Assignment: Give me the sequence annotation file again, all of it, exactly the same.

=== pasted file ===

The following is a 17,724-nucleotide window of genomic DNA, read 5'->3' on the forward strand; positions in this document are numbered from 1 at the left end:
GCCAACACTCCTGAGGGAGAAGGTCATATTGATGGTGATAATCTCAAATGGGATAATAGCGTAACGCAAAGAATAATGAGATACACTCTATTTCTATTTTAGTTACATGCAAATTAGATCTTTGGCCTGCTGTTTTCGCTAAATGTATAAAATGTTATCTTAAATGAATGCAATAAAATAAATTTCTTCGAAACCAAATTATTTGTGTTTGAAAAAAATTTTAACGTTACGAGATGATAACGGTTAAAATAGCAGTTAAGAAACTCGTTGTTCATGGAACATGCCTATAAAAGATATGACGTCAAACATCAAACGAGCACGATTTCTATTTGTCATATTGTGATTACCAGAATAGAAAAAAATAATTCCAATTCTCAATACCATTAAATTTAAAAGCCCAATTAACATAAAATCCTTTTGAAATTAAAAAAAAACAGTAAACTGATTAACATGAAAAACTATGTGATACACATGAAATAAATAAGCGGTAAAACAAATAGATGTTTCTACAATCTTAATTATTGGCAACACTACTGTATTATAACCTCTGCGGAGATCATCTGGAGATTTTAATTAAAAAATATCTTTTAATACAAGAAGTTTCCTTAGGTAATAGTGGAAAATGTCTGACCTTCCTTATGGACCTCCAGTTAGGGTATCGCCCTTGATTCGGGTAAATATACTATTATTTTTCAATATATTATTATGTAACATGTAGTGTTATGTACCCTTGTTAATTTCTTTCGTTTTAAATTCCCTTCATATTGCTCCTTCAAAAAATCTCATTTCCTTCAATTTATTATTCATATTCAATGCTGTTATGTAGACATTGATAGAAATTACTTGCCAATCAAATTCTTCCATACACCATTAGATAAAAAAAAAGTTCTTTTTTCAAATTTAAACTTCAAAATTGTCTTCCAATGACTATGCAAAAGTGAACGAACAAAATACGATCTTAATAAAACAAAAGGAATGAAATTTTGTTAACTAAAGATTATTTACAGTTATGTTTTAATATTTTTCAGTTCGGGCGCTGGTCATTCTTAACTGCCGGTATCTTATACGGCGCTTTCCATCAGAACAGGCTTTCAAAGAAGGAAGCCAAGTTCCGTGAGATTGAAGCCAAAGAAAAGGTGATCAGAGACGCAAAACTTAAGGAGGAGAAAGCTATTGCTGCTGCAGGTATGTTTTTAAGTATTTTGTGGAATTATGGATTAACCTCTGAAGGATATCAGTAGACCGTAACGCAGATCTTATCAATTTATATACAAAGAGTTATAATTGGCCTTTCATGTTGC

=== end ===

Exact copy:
The following is a 17,724-nucleotide window of genomic DNA, read 5'->3' on the forward strand; positions in this document are numbered from 1 at the left end:
GCCAACACTCCTGAGGGAGAAGGTCATATTGATGGTGATAATCTCAAATGGGATAATAGCGTAACGCAAAGAATAATGAGATACACTCTATTTCTATTTTAGTTACATGCAAATTAGATCTTTGGCCTGCTGTTTTCGCTAAATGTATAAAATGTTATCTTAAATGAATGCAATAAAATAAATTTCTTCGAAACCAAATTATTTGTGTTTGAAAAAAATTTTAACGTTACGAGATGATAACGGTTAAAATAGCAGTTAAGAAACTCGTTGTTCATGGAACATGCCTATAAAAGATATGACGTCAAACATCAAACGAGCACGATTTCTATTTGTCATATTGTGATTACCAGAATAGAAAAAAATAATTCCAATTCTCAATACCATTAAATTTAAAAGCCCAATTAACATAAAATCCTTTTGAAATTAAAAAAAAACAGTAAACTGATTAACATGAAAAACTATGTGATACACATGAAATAAATAAGCGGTAAAACAAATAGATGTTTCTACAATCTTAATTATTGGCAACACTACTGTATTATAACCTCTGCGGAGATCATCTGGAGATTTTAATTAAAAAATATCTTTTAATACAAGAAGTTTCCTTAGGTAATAGTGGAAAATGTCTGACCTTCCTTATGGACCTCCAGTTAGGGTATCGCCCTTGATTCGGGTAAATATACTATTATTTTTCAATATATTATTATGTAACATGTAGTGTTATGTACCCTTGTTAATTTCTTTCGTTTTAAATTCCCTTCATATTGCTCCTTCAAAAAATCTCATTTCCTTCAATTTATTATTCATATTCAATGCTGTTATGTAGACATTGATAGAAATTACTTGCCAATCAAATTCTTCCATACACCATTAGATAAAAAAAAAGTTCTTTTTTCAAATTTAAACTTCAAAATTGTCTTCCAATGACTATGCAAAAGTGAACGAACAAAATACGATCTTAATAAAACAAAAGGAATGAAATTTTGTTAACTAAAGATTATTTACAGTTATGTTTTAATATTTTTCAGTTCGGGCGCTGGTCATTCTTAACTGCCGGTATCTTATACGGCGCTTTCCATCAGAACAGGCTTTCAAAGAAGGAAGCCAAGTTCCGTGAGATTGAAGCCAAAGAAAAGGTGATCAGAGACGCAAAACTTAAGGAGGAGAAAGCTATTGCTGCTGCAGGTATGTTTTTAAGTATTTTGTGGAATTATGGATTAACCTCTGAAGGATATCAGTAGACCGTAACGCAGATCTTATCAATTTATATACAAAGAGTTATAATTGGCCTTTCATGTTGC